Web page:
Page 153 - Jewish Book Annual Volume 40

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A Lament fo r Meyer Levin
I t
w a s
1946, shortly after the end of World War II. I was
covering a Zionist convention in New York City when a stocky,
soft-voiced man sat down next to me and, almost in a whisper,
said, “May I sit here? My name is Meyer Levin.”
I was astonished at the diffidence of the man. He was, after all, a
famous novelist. His
The Old Bunch ,
published some nine years
earlier, already was one of the finest novels ever written about
American Jews, their problems of identity and their conflicts
within American society.
We began to talk and discussed, among other subjects, Henry
Call It Sleep
, then in obscurity but, I was delighted to
discover, a book Levin (and I) felt was a major American work of
fiction. I mention this aside because a few years later I invited
Levin to write about Roth’s novel for
Congress Weekly,
of which I
was managing editor, and his piece, I felt, played a role in the
re-issuance and the renascence of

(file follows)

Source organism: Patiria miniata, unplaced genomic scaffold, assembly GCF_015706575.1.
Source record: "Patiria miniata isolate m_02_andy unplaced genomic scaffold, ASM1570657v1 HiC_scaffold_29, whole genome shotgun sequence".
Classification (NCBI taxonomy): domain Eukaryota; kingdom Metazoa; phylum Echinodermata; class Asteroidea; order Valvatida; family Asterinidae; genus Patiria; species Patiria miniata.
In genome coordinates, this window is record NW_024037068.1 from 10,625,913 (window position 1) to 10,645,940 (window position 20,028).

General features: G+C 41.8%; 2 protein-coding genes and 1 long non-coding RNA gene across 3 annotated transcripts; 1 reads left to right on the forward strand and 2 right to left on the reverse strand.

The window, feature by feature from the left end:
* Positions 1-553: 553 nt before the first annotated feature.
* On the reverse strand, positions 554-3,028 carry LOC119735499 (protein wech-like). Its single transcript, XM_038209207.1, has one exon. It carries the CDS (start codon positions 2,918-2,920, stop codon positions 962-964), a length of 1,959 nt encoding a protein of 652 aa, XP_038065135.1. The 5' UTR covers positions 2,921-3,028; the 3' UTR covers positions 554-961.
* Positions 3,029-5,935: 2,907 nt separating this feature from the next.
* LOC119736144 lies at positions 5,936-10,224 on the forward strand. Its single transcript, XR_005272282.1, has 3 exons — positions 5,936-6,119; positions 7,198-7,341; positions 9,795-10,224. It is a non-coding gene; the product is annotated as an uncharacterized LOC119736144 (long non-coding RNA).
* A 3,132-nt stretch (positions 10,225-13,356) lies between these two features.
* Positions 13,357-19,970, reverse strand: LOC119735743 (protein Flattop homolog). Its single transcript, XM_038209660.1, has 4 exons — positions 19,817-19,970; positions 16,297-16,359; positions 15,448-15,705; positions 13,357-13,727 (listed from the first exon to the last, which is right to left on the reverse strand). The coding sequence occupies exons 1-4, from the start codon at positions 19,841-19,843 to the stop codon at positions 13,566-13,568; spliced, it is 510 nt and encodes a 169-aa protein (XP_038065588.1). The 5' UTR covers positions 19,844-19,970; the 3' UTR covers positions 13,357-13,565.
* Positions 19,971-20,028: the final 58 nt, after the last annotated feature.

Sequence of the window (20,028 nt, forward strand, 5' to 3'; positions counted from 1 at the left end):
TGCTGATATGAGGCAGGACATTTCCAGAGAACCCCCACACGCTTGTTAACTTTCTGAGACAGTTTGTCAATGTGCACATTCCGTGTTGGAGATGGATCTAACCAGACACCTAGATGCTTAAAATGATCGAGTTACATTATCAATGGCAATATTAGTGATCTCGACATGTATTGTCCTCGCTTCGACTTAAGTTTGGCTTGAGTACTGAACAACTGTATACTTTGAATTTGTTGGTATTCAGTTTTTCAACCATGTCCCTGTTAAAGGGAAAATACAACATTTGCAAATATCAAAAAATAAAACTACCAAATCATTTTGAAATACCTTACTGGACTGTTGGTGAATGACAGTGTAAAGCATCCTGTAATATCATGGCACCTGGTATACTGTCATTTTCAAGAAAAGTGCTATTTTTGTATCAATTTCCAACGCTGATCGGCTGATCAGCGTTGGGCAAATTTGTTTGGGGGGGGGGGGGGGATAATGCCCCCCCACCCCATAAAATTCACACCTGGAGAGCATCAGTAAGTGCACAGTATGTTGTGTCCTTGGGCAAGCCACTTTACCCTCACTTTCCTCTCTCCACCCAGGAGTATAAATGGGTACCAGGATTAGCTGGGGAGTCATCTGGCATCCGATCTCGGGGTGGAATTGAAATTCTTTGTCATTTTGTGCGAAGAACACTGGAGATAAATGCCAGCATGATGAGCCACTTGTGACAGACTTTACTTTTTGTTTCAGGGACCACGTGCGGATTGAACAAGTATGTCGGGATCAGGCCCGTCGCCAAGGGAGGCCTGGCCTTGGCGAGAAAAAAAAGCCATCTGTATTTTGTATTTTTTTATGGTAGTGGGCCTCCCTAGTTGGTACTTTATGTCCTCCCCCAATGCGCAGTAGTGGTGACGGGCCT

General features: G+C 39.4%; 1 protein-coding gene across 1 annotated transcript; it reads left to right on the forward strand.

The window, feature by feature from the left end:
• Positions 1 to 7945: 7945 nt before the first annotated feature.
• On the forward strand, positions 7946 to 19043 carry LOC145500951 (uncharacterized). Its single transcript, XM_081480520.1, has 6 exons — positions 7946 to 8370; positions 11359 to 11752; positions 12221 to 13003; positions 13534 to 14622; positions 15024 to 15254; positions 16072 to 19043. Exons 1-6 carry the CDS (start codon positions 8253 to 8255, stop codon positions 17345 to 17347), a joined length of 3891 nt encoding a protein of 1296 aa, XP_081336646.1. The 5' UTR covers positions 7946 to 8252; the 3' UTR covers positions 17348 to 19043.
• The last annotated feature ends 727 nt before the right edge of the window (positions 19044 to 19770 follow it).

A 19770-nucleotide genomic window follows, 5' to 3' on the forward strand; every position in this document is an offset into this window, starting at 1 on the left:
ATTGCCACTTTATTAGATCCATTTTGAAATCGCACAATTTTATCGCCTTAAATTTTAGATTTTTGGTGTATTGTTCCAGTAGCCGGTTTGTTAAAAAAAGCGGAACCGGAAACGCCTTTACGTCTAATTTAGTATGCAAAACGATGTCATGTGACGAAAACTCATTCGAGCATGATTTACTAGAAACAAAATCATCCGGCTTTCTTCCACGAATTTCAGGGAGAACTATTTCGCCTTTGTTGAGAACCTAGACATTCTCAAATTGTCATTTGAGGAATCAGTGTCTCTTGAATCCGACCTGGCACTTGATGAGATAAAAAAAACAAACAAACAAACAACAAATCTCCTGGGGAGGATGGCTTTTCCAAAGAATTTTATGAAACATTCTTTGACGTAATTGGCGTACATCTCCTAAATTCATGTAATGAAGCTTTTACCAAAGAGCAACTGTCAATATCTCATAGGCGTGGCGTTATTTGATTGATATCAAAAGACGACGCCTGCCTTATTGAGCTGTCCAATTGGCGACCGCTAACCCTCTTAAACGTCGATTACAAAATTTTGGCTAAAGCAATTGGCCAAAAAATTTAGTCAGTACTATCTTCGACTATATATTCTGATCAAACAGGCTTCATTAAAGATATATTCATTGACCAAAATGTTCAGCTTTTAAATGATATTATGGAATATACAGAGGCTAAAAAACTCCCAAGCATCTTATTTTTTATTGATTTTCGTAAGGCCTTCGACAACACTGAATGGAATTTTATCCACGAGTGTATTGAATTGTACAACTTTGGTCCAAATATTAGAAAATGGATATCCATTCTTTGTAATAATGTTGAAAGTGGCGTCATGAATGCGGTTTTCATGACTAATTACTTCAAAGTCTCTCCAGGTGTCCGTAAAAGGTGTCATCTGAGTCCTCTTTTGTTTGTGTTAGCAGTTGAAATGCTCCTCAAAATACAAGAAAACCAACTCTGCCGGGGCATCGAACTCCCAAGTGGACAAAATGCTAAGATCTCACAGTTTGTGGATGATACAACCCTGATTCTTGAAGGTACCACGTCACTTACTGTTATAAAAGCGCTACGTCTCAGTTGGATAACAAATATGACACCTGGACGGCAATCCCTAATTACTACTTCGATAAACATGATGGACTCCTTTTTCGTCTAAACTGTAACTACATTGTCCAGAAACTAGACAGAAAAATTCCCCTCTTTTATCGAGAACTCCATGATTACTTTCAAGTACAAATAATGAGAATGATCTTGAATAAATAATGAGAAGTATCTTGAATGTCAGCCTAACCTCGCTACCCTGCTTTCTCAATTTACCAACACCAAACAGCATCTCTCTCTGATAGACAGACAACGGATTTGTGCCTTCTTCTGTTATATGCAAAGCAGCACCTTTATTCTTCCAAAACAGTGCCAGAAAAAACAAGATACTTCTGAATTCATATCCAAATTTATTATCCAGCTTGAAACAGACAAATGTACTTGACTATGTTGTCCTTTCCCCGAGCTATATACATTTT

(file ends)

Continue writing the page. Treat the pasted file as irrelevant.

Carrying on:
Call It Sleep.
Since that first meeting, we became good friends, and when
Meyer Levin died in Israel on July 9, 1981, my sense of grief was
strong — not only because a fine talent was gone, but because,
somehow, his life was enmeshed in controversy, his reputation
often diminished by small-minded, snide and cruel critics who
neither understood him nor liked the idea that he was so deeply
involved in Jewish life both in America and Israel.
For more than fifty years, Levin devoted himself to writing on
Jewish themes and fighting for causes of major importance to the
Jewish people. He was a journalist and playwright, an autobiog­
rapher and historian, a novelist of course, a filmmaker and pro­
ducer, a lecturer and educator.
The casual reader probably will associate Levin’s name with
Old Bunch,
which followed the lives and careers of a group of
young Chicagoans, Levin himself being born and raised in
Chicago. Even in 1937, Levin attracted controversy. He wrote
some scenes which irritated the ADL, which did not understand